Connect with us

Articles

WHO plan to crackdown on illicit tobacco needs support of more governments

Published

on

illicit tobacco

The World Health Organisation (WHO)’s Protocol to Eliminate the Illicit Trade in Tobacco Products still needs the support of six more governments before it can come into force, the agency has said.

The protocol was adopted in November 2012 by parties to the Framework Convention on Tobacco Control (FCTC), but to date, only 33 countries and the European Union have signed up to its principles.

For the protocol to become an international treaty, it needs a total of 40 signatories.

The protocol aims to eliminate all forms of the illicit tobacco trade by providing tools to secure the supply chain, including the establishment of an international tracking and tracing system.

It also aims to counter the illicit trade in tobacco through dissuasive law enforcement measures and a range of initiatives designed to enable international cooperation.

If the WHO fails to secure the additional signatories by 2 July next year, 90 days before the start of the eighth session of the FCTC takes place in Geneva, the protocol will have to wait until 2020 to commence a meeting.

In a statement, WHO Director General Dr Tedros Adhanom Ghebreyesus and Uruguay President  Dr Tabaré Ramón Vázquez said: “If national leaders, health ministers, and finance chiefs ever wondered how far they should go to regulate tobacco products, Big Tobacco’s admissions, together with investors’ second thoughts, have provided an answer: as far as necessary.

“Governments face a moral and legal imperative to use the strongest possible measures to protect their citizens from tobacco.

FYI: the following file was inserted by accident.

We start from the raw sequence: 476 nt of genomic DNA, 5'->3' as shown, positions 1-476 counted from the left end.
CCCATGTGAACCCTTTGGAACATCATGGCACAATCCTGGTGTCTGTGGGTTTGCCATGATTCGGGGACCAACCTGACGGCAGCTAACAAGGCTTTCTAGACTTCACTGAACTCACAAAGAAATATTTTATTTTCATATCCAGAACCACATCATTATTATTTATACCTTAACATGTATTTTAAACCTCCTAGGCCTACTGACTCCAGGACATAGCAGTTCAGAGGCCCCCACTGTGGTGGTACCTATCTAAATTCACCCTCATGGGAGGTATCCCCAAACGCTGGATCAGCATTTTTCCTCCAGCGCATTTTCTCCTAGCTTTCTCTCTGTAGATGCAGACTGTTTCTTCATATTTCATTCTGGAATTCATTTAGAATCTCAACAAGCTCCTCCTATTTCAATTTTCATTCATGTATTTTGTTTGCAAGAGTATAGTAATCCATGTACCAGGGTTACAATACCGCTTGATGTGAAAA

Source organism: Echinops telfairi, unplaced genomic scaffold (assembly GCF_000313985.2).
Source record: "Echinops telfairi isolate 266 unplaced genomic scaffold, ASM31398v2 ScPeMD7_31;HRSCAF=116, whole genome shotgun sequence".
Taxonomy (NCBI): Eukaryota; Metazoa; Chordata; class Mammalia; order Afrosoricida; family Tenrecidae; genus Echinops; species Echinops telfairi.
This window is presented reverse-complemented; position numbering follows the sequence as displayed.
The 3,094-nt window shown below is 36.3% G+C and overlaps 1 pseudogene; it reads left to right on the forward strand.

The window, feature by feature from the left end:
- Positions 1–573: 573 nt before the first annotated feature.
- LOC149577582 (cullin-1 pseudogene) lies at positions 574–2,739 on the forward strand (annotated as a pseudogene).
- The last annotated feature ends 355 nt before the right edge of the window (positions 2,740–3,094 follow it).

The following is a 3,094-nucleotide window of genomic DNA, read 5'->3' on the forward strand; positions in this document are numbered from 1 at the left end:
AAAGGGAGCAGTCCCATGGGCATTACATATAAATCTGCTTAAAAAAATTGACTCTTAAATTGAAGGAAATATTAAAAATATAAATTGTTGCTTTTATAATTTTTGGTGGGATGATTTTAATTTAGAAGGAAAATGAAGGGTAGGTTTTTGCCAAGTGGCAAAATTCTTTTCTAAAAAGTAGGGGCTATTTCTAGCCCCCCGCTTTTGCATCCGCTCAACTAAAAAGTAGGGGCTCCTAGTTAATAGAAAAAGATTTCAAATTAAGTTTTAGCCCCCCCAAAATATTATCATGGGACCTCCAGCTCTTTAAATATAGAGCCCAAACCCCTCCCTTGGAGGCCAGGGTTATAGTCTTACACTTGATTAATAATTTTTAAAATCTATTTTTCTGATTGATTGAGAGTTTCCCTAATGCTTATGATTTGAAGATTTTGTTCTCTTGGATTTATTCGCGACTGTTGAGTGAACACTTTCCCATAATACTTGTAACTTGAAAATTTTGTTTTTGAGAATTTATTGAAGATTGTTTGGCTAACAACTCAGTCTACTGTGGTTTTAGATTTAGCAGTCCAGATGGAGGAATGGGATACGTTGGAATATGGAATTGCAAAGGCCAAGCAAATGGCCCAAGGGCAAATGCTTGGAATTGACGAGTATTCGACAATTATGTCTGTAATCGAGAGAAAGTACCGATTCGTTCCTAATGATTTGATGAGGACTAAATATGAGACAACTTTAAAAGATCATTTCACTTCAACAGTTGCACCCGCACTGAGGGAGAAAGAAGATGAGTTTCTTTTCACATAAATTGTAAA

“One way forward would be for more governments to implement commitments enshrined in the World Health Organisation’s Framework Convention on Tobacco Control. The WHO FCTC provides guidelines on topics such as tobacco taxation, public awareness and education, and package warnings. These measures have helped save millions of lives in the last decade, not to mention hundreds of billions of dollars in health costs.”

Last week, the European Commission officially adopted an EU-wide track and trace system designed to ensure that tobacco products are easily traceable in the 28-nation bloc, assigning all of them a unique identifier.

The commission also announced plans to ensure tobacco products meet specific security requirements, with at least five types of authentication elements required per packet.

“Tobacco still remains the biggest avoidable cause of premature death in the EU, and the illicit trade in tobacco facilitates access to cigarettes and other tobacco products, including for children and young adults,” the commission said in a statement.

“In addition, millions of euros in tax revenues are lost every year as a result of the illicit trade. [We are] confident that these measures will improve public health and deliver significant economic benefits for the EU and its citizens.”

Continue Reading

Articles

Interpol-coordinated operation results in shutdown of international dark web paedophile ring

Published

on

international dark web paedophile ring

A two-year Interpol-led investigation into an international paedophile network has resulted in the rescue of 50 suspected child abuse victims, as well as the arrest and prosecution of multiple sex offenders in Australia, Thailand and the US, the international law enforcement agency has announced.

Interpol said that it expects more suspects to be detained and charged as police in approaching 60 nations proceed with investigations launched as a result of evidence gathered during the operation, which targeted a hidden dark web paedophile platform with some 63,000 users across the globe.

Operation Blackwrist, which is said to have been named after a bracelet worn by one of the suspected offenders detained during the probe, was launched after Interpol found child sexual exploitation material that was traced back to a subscription-based site on the dark web.